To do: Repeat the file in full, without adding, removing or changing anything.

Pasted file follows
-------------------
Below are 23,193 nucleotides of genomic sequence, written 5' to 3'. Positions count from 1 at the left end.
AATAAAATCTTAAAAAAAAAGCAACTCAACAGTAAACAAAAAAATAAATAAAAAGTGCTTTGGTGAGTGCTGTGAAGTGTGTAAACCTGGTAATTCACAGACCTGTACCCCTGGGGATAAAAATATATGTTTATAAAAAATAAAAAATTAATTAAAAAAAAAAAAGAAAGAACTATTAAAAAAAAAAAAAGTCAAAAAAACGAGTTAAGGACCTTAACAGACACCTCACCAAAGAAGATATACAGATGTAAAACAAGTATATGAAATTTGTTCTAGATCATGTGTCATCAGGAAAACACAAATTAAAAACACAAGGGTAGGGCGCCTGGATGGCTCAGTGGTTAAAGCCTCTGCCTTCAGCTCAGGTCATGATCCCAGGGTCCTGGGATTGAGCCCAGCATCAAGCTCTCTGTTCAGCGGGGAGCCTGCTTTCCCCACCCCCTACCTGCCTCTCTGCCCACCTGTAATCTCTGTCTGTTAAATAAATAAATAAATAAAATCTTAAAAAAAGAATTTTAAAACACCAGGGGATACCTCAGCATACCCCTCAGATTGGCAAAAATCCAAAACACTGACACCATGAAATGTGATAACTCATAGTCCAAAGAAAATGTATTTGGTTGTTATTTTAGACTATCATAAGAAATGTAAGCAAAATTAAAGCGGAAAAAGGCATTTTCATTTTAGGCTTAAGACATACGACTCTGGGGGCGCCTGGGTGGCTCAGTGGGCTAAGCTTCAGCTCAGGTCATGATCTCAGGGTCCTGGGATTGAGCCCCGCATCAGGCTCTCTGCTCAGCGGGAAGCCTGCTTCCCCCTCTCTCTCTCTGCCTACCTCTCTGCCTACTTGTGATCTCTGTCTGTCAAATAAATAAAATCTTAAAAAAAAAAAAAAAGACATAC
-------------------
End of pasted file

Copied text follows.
Below are 23,193 nucleotides of genomic sequence, written 5' to 3'. Positions count from 1 at the left end.
AATAAAATCTTAAAAAAAAAGCAACTCAACAGTAAACAAAAAAATAAATAAAAAGTGCTTTGGTGAGTGCTGTGAAGTGTGTAAACCTGGTAATTCACAGACCTGTACCCCTGGGGATAAAAATATATGTTTATAAAAAATAAAAAATTAATTAAAAAAAAAAAAGAAAGAACTATTAAAAAAAAAAAAAGTCAAAAAAACGAGTTAAGGACCTTAACAGACACCTCACCAAAGAAGATATACAGATGTAAAACAAGTATATGAAATTTGTTCTAGATCATGTGTCATCAGGAAAACACAAATTAAAAACACAAGGGTAGGGCGCCTGGATGGCTCAGTGGTTAAAGCCTCTGCCTTCAGCTCAGGTCATGATCCCAGGGTCCTGGGATTGAGCCCAGCATCAAGCTCTCTGTTCAGCGGGGAGCCTGCTTTCCCCACCCCCTACCTGCCTCTCTGCCCACCTGTAATCTCTGTCTGTTAAATAAATAAATAAATAAAATCTTAAAAAAAGAATTTTAAAACACCAGGGGATACCTCAGCATACCCCTCAGATTGGCAAAAATCCAAAACACTGACACCATGAAATGTGATAACTCATAGTCCAAAGAAAATGTATTTGGTTGTTATTTTAGACTATCATAAGAAATGTAAGCAAAATTAAAGCGGAAAAAGGCATTTTCATTTTAGGCTTAAGACATACGACTCTGGGGGCGCCTGGGTGGCTCAGTGGGCTAAGCTTCAGCTCAGGTCATGATCTCAGGGTCCTGGGATTGAGCCCCGCATCAGGCTCTCTGCTCAGCGGGAAGCCTGCTTCCCCCTCTCTCTCTCTGCCTACCTCTCTGCCTACTTGTGATCTCTGTCTGTCAAATAAATAAAATCTTAAAAAAAAAAAAAAAGACATAC